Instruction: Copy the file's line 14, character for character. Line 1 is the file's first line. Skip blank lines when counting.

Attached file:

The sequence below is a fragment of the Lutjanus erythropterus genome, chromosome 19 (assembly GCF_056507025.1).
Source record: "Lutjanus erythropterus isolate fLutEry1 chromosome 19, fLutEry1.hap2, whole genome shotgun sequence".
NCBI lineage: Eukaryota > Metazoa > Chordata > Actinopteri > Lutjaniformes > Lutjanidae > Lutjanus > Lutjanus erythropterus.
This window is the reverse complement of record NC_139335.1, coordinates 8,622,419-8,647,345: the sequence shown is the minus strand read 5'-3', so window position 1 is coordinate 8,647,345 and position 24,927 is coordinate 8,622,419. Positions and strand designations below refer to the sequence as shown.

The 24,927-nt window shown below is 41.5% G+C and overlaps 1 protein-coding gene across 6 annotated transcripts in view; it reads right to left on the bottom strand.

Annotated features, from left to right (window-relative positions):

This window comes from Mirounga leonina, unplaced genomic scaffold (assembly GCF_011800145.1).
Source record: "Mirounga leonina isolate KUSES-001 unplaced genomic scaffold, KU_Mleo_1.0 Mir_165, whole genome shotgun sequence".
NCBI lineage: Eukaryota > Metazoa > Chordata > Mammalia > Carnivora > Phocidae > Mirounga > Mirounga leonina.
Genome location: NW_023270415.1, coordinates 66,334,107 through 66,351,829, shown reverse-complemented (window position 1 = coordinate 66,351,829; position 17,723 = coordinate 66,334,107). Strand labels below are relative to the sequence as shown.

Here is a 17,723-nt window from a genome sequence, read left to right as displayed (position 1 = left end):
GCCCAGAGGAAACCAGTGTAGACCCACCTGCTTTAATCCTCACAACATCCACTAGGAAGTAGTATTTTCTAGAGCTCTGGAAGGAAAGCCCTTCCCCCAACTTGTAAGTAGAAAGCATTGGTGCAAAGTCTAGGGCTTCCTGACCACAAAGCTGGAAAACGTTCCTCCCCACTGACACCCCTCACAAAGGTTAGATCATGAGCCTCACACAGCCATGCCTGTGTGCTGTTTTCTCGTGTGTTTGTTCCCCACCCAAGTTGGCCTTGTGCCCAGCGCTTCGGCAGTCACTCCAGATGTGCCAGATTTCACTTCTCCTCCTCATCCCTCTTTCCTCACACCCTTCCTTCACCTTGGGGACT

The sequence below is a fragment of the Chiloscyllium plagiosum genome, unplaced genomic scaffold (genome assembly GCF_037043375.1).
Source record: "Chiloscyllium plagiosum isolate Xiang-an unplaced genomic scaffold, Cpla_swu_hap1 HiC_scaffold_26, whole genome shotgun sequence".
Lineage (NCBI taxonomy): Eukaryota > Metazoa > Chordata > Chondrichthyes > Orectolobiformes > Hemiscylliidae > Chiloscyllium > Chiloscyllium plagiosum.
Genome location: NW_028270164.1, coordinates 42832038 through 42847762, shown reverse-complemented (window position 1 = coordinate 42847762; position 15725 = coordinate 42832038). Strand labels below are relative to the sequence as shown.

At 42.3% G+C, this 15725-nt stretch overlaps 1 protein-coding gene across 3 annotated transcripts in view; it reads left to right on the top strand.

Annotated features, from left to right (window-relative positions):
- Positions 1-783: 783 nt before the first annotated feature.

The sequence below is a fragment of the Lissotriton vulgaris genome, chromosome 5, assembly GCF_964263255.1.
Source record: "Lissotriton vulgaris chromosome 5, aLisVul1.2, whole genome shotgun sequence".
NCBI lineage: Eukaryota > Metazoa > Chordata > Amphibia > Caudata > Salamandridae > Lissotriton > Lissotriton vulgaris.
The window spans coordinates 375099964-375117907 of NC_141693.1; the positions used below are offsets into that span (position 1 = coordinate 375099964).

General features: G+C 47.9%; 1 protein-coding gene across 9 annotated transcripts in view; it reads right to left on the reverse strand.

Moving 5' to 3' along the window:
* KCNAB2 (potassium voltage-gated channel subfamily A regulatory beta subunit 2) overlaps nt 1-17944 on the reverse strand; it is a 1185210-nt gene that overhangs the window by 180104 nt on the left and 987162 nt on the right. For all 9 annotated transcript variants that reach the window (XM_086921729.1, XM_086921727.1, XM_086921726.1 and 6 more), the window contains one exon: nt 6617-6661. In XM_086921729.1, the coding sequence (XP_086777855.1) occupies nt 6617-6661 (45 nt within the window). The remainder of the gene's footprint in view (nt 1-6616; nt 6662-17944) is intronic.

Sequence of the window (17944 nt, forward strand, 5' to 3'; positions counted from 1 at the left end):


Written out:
Source record: "Chiloscyllium plagiosum isolate Xiang-an unplaced genomic scaffold, Cpla_swu_hap1 HiC_scaffold_26, whole genome shotgun sequence".